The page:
The first Downtown Growers’ Market of the year is this Saturday, 8am to noon on April 14, which also signals the beginning of prime Albuquerque social season. If you have a kid or a dog, this is where you go to sit in the grass with all the other people with kids and dogs, listen to live music and drink coffee in the sunshine. If you have neither, it’s still great people-watching, and, well, there’s also the food.
The fresh produce and prepared treats at the Growers’ Market are always enough to make me drive down the hill and fight for a parking spot. Everyone at the grassy little Robinson Park (810 Copper Ave. NW) seems to be walking on air—including the vendors—all high off the pleasant weather and the cute crowd. Talking with the farmers about what they’re growing in the new season and how they like to cook it is guaranteed to be educational, and ensures they’ll probably remember you the next time you come around. This year promises a few new farms in the mix, including Chispas Farms and Ts’uyya Farm, which is featured in this issue.
If you’re not already a farmers’ market convert, I’m here to lay down a few more reasons why you should be. In the spirit of Earth Day, a lot of these reasons have to do with how environmentally friendly it is to buy from local farmers and producers. Let’s get started, shall we?
A smaller carbon footprint: Buying from local growers naturally means your food travels less between the farm and the market. This not only ensures that your food is much fresher than it possibly could be at the grocery store, it also means that there’s less gas expended bringing the food to you and less packaging needed to ship it.
Supporting local growers equals supporting locally sustainable growing practices: Although not all of the growers at the market are certified organic, most of them do farm according to organic practices—they often just can’t afford the expensive process of becoming certified, which is pretty messed up and a whole other story for another time. These growers are very aware of the particular environmental problems facing the Rio Grande Valley, and they want the land to be farmable for generations to come—so you know they’re going to be responsible with it. This stewardship includes nurturing healthy soil that won’t erode during the next big rainfall, watering from the acequia instead of putting further stress on the aquifers and growing varieties of crops that require less water and are more appropriate to the Rio Grande region.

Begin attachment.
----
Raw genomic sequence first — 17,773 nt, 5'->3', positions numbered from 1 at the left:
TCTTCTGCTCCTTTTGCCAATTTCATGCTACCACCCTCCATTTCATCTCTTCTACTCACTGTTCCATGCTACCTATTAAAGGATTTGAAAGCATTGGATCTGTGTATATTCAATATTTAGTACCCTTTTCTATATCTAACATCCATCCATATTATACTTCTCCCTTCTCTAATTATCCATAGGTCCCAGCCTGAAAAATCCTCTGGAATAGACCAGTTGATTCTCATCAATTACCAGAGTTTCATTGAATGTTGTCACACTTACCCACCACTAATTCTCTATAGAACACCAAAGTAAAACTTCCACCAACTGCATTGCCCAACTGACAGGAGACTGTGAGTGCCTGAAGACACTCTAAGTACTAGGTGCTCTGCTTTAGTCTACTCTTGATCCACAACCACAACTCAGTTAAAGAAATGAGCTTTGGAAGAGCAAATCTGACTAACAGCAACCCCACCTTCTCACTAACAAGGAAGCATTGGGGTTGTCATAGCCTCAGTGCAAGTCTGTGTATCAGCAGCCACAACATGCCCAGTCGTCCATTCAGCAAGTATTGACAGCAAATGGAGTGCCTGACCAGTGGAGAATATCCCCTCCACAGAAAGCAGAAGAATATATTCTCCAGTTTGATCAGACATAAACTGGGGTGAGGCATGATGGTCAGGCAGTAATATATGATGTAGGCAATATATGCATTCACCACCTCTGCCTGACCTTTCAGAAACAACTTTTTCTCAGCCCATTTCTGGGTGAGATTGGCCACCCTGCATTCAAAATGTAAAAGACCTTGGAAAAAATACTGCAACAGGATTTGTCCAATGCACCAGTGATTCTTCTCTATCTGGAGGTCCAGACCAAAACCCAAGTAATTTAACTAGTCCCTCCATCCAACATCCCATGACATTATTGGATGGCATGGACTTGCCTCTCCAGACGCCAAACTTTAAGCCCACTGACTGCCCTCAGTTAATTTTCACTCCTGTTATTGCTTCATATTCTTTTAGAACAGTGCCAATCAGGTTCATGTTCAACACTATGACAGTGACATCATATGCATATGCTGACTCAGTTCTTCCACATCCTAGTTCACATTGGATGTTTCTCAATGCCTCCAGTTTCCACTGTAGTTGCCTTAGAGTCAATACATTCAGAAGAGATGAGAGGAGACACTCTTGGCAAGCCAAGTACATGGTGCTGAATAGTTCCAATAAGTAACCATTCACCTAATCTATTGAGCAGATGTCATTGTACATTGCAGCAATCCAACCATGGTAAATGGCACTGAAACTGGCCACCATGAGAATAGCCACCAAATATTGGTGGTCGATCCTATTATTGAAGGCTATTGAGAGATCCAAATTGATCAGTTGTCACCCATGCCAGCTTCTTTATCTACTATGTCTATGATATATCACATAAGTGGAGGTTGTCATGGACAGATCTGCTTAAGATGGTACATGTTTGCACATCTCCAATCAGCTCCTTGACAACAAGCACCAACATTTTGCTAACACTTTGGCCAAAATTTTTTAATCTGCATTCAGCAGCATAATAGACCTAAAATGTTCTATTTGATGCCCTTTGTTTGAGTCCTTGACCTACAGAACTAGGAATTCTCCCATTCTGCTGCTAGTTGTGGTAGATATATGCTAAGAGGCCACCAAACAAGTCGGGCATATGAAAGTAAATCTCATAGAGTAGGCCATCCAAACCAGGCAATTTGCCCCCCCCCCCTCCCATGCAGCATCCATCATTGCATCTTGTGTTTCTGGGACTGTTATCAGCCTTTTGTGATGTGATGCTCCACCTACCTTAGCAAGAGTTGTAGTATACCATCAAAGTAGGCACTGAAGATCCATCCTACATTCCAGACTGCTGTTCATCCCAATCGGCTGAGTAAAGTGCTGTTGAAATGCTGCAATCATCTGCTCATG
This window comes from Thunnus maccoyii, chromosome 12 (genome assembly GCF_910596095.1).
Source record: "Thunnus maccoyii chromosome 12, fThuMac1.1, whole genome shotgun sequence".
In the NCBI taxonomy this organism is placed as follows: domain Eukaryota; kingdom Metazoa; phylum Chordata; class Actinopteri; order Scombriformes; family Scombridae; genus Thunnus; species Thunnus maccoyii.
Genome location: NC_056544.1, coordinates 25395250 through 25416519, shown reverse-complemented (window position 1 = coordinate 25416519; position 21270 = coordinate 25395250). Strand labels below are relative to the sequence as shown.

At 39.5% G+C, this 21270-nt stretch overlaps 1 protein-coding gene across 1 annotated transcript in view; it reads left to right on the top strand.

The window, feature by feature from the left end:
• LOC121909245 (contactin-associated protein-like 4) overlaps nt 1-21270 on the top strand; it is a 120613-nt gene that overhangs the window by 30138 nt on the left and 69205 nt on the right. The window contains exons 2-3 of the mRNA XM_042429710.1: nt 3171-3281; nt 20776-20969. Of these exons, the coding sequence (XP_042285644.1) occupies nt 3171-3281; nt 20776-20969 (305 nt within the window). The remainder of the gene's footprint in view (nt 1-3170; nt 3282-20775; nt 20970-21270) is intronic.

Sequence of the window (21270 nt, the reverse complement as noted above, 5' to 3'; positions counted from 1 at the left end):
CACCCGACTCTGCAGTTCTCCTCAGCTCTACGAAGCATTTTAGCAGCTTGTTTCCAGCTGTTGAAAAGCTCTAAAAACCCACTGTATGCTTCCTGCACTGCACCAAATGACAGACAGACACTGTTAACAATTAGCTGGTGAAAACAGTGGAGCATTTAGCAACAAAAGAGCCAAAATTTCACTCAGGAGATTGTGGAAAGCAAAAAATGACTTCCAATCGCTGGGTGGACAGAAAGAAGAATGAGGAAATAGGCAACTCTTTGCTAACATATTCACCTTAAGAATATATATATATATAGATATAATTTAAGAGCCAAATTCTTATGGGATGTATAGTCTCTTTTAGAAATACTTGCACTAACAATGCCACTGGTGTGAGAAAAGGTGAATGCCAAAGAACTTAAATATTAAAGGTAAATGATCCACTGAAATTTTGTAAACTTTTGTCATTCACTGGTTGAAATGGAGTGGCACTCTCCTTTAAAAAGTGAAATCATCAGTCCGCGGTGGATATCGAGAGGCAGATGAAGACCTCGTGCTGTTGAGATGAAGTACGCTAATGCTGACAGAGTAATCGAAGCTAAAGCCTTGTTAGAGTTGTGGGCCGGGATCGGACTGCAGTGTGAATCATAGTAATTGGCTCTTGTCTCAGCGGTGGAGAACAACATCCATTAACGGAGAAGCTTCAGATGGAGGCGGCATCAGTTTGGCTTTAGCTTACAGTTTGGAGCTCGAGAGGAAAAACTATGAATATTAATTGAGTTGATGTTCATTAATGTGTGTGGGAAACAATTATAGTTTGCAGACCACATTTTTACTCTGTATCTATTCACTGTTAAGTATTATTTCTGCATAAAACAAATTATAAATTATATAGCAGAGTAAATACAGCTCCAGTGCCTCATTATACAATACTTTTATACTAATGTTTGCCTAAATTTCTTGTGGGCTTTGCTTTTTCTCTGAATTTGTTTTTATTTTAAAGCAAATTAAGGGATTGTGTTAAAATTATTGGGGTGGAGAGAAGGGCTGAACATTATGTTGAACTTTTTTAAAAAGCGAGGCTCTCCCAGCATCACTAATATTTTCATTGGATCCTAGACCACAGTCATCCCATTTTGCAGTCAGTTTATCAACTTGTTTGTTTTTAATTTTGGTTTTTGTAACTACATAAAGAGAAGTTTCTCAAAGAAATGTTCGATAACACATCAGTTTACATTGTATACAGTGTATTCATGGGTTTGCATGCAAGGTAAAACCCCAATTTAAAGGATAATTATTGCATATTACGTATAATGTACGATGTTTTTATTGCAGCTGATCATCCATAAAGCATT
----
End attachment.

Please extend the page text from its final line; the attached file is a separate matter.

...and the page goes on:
More farmland and green space in Albuquerque: By buying from local farmers, you’re effectively voting with your dollars to preserve farmland and green space in and around the city. Each purchase helps them support other farmers and fight for policy changes that will protect existing farmland and encourage the county to secure more land for farmers—Bernalillo County has been particularly good about providing land and even start-up capital for farmers.
Food security: Many farmers in the Rio Grande Valley are actively preserving heritage varieties of crops that grow well in the arid Southwest—crops that have developed resistance to native pests and diseases. When the big GMO monocrop farms start falling to new strains of chemical-resistant plant diseases … well, these hardy ancient crops will likely still be standing.